Experts say the most important first step is to review your health plan coverage documents carefully. This information may have been mailed to you or may be available online with your employer or health benefits carrier.
It is important to have a copy, because this is the official guide to your health benefits. It explains what the plan will or will not cover, including any special requirements or limitations on the coverage. For example, the policy will spell out any copayments, deductible and coinsurance amounts, referral requirements and limits on types of services.
Here are more tips, based on other people's experiences, to help you get the most out of your health benefits plan this year:
* An ounce of prevention is best, so make sure you get your preventive care. This includes yearly physicals, flu shots and some screenings. Many plans cover these services 100 percent.
* Use doctors and other health care providers that are in the health plan's network. If your plan requires you to select a primary care physician, then do so. Some plans will not cover your visit or treatment if the doctor is not in their network, so read your documents carefully or call your health plan's customer service department to find out. Even if you are covered for using a doctor outside your health plan's network, you save money by seeing someone in the network.
* If your doctor recommends any type of tests or lab work - outside of what is normally part of an annual physical - call your health plan to see if these require a preauthorization. Usually the doctor's office does this, but it doesn't hurt to check. If you get the test done without a preauthorization, your health plan may not cover the testing, which will leave you paying for it out of your pocket. (It is always a good idea to get copies of preauthorizations in writing.)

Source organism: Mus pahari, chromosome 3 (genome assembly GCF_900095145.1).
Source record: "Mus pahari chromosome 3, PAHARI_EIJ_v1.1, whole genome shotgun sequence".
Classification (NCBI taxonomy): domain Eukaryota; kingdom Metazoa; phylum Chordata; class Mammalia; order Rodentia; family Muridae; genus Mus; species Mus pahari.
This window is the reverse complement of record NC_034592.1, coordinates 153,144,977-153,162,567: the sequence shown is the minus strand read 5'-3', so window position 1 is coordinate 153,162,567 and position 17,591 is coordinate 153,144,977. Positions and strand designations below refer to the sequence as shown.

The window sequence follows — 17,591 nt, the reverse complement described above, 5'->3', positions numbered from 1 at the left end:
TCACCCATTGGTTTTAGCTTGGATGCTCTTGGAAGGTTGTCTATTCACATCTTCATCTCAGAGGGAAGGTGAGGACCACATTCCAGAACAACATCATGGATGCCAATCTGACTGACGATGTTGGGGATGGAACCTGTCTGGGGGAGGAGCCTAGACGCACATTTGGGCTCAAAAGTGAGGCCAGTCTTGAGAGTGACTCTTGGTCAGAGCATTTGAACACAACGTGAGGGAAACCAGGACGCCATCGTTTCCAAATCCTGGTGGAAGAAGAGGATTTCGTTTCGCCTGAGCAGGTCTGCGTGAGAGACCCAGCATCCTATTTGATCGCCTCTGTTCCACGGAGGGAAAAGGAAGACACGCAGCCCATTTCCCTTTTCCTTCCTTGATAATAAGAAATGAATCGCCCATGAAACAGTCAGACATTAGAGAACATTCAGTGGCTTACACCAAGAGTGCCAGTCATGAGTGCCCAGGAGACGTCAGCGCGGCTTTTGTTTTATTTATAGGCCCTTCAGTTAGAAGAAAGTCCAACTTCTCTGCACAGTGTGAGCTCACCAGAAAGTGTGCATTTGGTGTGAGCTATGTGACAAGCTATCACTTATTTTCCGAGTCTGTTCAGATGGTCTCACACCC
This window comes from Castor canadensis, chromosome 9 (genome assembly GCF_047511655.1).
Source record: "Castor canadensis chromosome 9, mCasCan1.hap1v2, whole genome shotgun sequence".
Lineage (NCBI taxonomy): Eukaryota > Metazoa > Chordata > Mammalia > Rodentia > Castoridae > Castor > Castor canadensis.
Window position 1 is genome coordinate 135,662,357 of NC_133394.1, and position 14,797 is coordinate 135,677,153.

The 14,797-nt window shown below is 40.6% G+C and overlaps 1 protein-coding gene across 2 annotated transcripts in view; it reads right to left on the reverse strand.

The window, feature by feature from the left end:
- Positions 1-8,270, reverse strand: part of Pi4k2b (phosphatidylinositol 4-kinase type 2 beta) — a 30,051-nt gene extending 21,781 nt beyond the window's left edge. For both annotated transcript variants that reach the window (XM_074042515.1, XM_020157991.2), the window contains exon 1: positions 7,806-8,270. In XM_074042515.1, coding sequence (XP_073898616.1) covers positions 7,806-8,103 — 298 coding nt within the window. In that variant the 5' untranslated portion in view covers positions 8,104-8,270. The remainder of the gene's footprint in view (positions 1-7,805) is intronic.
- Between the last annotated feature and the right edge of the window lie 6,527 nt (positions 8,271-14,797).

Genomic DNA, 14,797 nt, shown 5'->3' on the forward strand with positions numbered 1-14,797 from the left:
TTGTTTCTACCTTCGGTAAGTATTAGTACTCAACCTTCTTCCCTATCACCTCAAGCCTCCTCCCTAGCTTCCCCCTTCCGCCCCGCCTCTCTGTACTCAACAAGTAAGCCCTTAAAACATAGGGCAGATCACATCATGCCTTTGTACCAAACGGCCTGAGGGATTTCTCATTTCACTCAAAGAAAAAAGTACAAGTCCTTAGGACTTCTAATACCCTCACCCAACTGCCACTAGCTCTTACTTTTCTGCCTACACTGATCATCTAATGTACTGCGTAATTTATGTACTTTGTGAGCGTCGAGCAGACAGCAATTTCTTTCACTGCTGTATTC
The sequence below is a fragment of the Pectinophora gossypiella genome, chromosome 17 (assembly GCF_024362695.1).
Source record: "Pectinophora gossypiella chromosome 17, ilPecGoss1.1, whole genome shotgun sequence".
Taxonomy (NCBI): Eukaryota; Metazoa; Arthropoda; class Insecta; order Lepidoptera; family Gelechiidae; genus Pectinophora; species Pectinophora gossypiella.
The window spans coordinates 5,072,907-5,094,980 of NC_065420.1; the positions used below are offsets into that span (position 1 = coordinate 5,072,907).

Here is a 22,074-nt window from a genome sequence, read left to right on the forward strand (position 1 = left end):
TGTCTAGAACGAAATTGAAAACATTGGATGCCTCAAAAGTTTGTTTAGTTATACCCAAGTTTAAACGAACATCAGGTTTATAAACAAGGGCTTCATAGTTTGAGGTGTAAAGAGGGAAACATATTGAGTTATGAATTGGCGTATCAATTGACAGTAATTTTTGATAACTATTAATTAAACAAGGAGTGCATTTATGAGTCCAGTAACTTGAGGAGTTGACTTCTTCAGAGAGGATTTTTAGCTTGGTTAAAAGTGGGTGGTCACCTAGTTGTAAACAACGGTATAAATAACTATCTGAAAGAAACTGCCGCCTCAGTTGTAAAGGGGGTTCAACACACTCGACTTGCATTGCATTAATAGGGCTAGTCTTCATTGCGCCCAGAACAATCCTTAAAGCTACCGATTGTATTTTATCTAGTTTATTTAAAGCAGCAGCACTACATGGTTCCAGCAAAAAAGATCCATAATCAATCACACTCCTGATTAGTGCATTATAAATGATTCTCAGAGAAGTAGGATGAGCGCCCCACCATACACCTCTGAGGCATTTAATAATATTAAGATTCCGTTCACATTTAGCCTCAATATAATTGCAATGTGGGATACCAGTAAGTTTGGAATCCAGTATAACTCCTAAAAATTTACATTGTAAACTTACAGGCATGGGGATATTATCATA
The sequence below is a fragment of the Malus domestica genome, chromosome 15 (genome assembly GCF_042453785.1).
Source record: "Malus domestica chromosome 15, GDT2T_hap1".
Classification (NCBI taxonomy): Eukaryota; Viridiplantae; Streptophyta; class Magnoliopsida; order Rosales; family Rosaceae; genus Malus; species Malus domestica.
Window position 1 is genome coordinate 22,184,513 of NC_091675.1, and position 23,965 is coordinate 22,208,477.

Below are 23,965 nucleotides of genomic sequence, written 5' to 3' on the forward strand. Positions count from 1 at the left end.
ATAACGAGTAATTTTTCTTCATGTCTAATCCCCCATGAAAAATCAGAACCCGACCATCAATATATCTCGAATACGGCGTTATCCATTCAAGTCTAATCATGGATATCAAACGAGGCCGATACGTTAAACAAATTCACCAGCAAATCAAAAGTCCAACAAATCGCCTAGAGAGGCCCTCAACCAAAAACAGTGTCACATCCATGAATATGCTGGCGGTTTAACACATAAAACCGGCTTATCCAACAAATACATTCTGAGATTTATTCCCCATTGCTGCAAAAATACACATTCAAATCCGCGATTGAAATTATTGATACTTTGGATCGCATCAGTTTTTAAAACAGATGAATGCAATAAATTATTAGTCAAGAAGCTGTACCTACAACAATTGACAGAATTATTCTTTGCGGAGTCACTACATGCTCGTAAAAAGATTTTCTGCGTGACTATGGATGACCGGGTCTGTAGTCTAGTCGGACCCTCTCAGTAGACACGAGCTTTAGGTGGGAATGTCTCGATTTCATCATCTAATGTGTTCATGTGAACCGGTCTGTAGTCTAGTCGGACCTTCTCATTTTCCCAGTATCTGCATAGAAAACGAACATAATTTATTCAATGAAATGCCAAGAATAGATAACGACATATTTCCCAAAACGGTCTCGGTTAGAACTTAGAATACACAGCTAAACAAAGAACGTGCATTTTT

* Read your policy carefully if you need any type of therapy - for instance, physical, occupational or speech therapy. There are often limits on the number of visits and some have time limits for when you can receive the services after you are diagnosed.
* When Explanations of Benefits (EOBs) arrive, review them carefully. An EOB explains how a health benefits claim was paid. Be sure you were charged for the correct service and the correct amount. If you don't understand the information or something is incorrect, call your health plan or your doctor to resolve it.
* Understand your rights to file an appeal or grievance if a claim is denied that you feel should be paid. This information is typically explained on your EOB or you can call your health plan for instruction on how to do this. You may need to provide additional information for a claim to be reconsidered. There are timeframes for this so pay attention to those notes on your EOBs or in any correspondence you receive. Whenever contacting your health plan, have your member identification number, the date of service, and any documentation to support your appeal.
* Finally, most health plans are emphasizing wellness these days. So, see if yours offers incentives for healthy living or discounts on gym memberships and weight loss programs.
Average out-of-pocket costs, such as copayments, coinsurance and deductibles, are expected to increase nearly 10 percent in 2010, according to research group Hewitt Associates. It pays to know the ins and outs of your health benefits plan so you don't get caught paying more than necessary. For more tips on how to maximize your health benefits, download or order a free copy of "Navigating Your Health Benefits For Dummies" at www.planforyourhealth.com.